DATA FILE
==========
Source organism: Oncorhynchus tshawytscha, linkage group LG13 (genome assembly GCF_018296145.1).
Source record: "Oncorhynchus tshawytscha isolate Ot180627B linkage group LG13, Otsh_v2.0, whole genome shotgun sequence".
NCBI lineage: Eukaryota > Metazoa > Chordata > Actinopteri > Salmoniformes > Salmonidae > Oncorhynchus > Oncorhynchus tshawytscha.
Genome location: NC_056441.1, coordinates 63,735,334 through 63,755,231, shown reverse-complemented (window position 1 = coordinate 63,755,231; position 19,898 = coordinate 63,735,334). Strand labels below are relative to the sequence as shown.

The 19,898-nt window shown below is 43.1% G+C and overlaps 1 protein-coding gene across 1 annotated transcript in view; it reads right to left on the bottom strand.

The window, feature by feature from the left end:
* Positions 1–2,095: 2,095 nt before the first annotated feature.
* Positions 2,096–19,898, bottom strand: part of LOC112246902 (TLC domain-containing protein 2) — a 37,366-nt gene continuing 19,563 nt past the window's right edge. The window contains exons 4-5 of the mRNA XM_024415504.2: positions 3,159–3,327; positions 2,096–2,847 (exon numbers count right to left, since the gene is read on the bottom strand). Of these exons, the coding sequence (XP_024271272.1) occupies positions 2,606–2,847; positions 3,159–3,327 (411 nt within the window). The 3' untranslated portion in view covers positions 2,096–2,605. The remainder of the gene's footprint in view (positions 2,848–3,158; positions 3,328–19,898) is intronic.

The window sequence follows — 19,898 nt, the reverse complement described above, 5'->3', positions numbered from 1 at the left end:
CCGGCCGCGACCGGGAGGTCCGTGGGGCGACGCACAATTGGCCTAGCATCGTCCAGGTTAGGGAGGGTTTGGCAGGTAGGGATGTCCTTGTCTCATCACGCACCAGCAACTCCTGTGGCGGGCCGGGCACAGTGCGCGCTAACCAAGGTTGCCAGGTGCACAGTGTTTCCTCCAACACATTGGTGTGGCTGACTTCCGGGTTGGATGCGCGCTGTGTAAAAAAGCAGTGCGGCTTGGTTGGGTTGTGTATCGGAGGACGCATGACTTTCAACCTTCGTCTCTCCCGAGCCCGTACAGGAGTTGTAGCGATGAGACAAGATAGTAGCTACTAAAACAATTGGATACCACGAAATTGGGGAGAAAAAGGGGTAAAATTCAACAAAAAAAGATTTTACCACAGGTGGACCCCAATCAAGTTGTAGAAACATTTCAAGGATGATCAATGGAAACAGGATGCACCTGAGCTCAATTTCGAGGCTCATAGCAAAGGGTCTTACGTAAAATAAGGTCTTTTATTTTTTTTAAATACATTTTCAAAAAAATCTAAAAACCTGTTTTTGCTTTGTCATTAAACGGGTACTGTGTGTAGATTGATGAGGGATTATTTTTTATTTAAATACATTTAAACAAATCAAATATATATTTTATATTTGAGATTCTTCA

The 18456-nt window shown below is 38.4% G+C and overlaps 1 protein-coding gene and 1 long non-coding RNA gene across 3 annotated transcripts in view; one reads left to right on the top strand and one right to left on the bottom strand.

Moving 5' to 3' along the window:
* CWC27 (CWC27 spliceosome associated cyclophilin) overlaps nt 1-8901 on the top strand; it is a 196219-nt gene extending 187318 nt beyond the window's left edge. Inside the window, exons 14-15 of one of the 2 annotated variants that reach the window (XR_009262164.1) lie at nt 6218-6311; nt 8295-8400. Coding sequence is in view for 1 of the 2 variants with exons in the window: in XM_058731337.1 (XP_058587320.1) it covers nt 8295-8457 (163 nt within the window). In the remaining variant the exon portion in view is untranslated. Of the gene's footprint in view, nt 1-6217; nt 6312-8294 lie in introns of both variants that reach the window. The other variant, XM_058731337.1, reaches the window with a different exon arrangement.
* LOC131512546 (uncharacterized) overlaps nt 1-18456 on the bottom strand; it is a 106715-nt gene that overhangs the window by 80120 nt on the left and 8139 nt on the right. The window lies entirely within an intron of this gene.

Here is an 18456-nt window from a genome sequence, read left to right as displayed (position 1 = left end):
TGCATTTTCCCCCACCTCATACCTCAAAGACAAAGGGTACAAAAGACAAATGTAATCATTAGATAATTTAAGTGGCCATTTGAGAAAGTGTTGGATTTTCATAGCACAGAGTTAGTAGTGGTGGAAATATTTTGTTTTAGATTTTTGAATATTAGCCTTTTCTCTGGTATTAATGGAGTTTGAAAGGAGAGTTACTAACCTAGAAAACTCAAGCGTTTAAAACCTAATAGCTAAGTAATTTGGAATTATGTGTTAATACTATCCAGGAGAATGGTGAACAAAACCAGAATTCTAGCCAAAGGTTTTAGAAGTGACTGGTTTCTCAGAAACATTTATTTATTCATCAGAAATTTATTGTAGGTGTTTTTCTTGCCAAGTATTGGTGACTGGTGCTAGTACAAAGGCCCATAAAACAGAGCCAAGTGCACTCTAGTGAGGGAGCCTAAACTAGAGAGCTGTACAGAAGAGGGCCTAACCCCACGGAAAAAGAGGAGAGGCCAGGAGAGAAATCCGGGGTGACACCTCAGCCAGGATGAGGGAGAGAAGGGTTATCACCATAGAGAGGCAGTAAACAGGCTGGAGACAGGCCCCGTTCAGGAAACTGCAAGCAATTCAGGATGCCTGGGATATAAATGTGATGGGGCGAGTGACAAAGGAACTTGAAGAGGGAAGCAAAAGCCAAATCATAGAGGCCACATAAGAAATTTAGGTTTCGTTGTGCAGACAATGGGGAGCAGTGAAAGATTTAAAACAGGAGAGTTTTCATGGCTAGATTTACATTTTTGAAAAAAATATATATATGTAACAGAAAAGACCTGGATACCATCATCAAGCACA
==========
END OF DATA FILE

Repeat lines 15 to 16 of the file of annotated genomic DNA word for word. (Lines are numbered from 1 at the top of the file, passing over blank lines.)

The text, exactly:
Here is an 18456-nt window from a genome sequence, read left to right as displayed (position 1 = left end):
TGCATTTTCCCCCACCTCATACCTCAAAGACAAAGGGTACAAAAGACAAATGTAATCATTAGATAATTTAAGTGGCCATTTGAGAAAGTGTTGGATTTTCATAGCACAGAGTTAGTAGTGGTGGAAATATTTTGTTTTAGATTTTTGAATATTAGCCTTTTCTCTGGTATTAATGGAGTTTGAAAGGAGAGTTACTAACCTAGAAAACTCAAGCGTTTAAAACCTAATAGCTAAGTAATTTGGAATTATGTGTTAATACTATCCAGGAGAATGGTGAACAAAACCAGAATTCTAGCCAAAGGTTTTAGAAGTGACTGGTTTCTCAGAAACATTTATTTATTCATCAGAAATTTATTGTAGGTGTTTTTCTTGCCAAGTATTGGTGACTGGTGCTAGTACAAAGGCCCATAAAACAGAGCCAAGTGCACTCTAGTGAGGGAGCCTAAACTAGAGAGCTGTACAGAAGAGGGCCTAACCCCACGGAAAAAGAGGAGAGGCCAGGAGAGAAATCCGGGGTGACACCTCAGCCAGGATGAGGGAGAGAAGGGTTATCACCATAGAGAGGCAGTAAACAGGCTGGAGACAGGCCCCGTTCAGGAAACTGCAAGCAATTCAGGATGCCTGGGATATAAATGTGATGGGGCGAGTGACAAAGGAACTTGAAGAGGGAAGCAAAAGCCAAATCATAGAGGCCACATAAGAAATTTAGGTTTCGTTGTGCAGACAATGGGGAGCAGTGAAAGATTTAAAACAGGAGAGTTTTCATGGCTAGATTTACATTTTTGAAAAAAATATATATATGTAACAGAAAAGACCTGGATACCATCATCAAGCACA